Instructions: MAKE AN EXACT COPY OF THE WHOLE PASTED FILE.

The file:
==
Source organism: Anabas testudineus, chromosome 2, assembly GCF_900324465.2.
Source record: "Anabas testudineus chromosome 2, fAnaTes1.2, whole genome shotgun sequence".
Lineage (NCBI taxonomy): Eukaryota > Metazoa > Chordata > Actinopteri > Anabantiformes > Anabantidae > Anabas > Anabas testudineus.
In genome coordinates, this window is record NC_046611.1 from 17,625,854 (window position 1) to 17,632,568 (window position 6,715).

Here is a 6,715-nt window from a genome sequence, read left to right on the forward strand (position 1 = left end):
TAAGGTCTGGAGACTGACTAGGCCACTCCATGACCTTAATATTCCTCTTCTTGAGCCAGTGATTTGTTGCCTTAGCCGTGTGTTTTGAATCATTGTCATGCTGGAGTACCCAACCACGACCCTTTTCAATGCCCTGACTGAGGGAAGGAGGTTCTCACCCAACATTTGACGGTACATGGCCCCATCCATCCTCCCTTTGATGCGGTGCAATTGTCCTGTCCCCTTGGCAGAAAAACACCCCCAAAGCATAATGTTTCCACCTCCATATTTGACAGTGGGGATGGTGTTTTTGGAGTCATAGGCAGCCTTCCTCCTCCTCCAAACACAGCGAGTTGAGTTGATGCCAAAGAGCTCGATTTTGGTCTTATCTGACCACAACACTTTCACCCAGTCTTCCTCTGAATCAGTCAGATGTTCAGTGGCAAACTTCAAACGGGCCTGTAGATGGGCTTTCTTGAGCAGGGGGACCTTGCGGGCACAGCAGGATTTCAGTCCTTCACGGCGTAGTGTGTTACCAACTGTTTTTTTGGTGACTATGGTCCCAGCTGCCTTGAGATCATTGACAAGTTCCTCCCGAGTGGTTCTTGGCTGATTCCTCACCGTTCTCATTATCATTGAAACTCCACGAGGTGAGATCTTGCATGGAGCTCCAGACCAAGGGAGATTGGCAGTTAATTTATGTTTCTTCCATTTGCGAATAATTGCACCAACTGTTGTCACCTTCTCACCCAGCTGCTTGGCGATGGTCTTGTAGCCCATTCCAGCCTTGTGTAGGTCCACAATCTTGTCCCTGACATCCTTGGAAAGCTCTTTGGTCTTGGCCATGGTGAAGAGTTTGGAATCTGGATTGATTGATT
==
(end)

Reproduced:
Source organism: Anabas testudineus, chromosome 2, assembly GCF_900324465.2.
Source record: "Anabas testudineus chromosome 2, fAnaTes1.2, whole genome shotgun sequence".
Lineage (NCBI taxonomy): Eukaryota > Metazoa > Chordata > Actinopteri > Anabantiformes > Anabantidae > Anabas > Anabas testudineus.
In genome coordinates, this window is record NC_046611.1 from 17,625,854 (window position 1) to 17,632,568 (window position 6,715).

Here is a 6,715-nt window from a genome sequence, read left to right on the forward strand (position 1 = left end):
TAAGGTCTGGAGACTGACTAGGCCACTCCATGACCTTAATATTCCTCTTCTTGAGCCAGTGATTTGTTGCCTTAGCCGTGTGTTTTGAATCATTGTCATGCTGGAGTACCCAACCACGACCCTTTTCAATGCCCTGACTGAGGGAAGGAGGTTCTCACCCAACATTTGACGGTACATGGCCCCATCCATCCTCCCTTTGATGCGGTGCAATTGTCCTGTCCCCTTGGCAGAAAAACACCCCCAAAGCATAATGTTTCCACCTCCATATTTGACAGTGGGGATGGTGTTTTTGGAGTCATAGGCAGCCTTCCTCCTCCTCCAAACACAGCGAGTTGAGTTGATGCCAAAGAGCTCGATTTTGGTCTTATCTGACCACAACACTTTCACCCAGTCTTCCTCTGAATCAGTCAGATGTTCAGTGGCAAACTTCAAACGGGCCTGTAGATGGGCTTTCTTGAGCAGGGGGACCTTGCGGGCACAGCAGGATTTCAGTCCTTCACGGCGTAGTGTGTTACCAACTGTTTTTTTGGTGACTATGGTCCCAGCTGCCTTGAGATCATTGACAAGTTCCTCCCGAGTGGTTCTTGGCTGATTCCTCACCGTTCTCATTATCATTGAAACTCCACGAGGTGAGATCTTGCATGGAGCTCCAGACCAAGGGAGATTGGCAGTTAATTTATGTTTCTTCCATTTGCGAATAATTGCACCAACTGTTGTCACCTTCTCACCCAGCTGCTTGGCGATGGTCTTGTAGCCCATTCCAGCCTTGTGTAGGTCCACAATCTTGTCCCTGACATCCTTGGAAAGCTCTTTGGTCTTGGCCATGGTGAAGAGTTTGGAATCTGGATTGATTGATT